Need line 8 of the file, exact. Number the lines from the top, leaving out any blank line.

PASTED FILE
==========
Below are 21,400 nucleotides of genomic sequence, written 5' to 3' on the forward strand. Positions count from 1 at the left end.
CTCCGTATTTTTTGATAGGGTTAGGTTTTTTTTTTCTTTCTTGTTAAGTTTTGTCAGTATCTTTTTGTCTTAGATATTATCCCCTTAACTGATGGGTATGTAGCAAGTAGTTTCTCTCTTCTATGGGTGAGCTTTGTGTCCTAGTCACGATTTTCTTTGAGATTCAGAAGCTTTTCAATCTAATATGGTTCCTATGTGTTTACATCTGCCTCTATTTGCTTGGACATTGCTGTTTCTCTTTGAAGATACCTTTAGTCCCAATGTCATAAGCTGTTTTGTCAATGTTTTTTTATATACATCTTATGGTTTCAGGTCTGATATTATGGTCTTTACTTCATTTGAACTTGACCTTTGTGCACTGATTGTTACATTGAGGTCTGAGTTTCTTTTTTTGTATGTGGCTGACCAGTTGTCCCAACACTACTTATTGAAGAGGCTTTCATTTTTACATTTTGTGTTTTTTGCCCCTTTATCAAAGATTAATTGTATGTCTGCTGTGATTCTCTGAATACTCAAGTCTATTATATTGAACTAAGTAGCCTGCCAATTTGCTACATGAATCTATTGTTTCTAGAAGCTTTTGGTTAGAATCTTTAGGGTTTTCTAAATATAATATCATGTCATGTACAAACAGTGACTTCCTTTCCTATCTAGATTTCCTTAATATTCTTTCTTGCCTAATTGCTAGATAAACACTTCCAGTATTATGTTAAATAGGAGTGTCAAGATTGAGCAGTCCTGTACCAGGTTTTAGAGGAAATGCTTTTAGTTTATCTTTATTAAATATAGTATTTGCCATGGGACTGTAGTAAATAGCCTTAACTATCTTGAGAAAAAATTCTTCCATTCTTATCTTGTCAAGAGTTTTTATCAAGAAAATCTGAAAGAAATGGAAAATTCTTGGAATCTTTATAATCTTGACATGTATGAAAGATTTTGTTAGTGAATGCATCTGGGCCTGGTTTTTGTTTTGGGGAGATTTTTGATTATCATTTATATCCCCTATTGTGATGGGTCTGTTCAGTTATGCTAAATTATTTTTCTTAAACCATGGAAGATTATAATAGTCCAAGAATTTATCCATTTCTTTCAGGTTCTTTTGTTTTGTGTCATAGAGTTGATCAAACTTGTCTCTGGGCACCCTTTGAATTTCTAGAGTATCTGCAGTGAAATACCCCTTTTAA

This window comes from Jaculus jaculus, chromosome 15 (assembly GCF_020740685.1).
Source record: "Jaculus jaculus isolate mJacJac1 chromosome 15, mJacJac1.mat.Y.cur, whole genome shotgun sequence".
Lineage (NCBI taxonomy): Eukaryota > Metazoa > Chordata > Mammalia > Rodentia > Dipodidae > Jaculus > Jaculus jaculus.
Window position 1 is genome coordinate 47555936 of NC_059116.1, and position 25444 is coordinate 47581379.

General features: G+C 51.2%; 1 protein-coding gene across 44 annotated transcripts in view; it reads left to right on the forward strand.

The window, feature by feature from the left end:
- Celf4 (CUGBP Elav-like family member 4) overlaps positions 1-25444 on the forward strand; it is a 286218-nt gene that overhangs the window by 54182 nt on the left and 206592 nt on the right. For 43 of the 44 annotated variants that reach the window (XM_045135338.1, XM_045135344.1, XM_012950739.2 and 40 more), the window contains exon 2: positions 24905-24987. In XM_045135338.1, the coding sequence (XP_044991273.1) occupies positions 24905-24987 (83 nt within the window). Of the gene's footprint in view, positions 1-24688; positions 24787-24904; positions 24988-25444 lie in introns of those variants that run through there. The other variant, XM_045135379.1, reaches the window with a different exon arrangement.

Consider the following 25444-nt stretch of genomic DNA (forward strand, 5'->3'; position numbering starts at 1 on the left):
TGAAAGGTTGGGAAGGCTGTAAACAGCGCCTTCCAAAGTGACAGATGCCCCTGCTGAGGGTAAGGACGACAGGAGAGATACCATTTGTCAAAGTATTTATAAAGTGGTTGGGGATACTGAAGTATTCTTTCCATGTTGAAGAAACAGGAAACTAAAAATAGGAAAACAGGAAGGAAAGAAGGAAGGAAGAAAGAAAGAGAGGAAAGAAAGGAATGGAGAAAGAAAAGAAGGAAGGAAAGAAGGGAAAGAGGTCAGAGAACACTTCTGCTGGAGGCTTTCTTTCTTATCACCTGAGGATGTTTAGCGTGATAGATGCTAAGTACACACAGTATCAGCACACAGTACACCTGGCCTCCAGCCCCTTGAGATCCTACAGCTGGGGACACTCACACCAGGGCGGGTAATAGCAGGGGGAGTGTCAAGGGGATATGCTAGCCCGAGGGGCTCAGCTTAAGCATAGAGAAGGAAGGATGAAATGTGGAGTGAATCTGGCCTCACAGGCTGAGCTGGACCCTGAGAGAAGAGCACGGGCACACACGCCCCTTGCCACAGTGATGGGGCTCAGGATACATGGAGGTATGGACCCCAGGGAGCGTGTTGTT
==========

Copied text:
The window, feature by feature from the left end: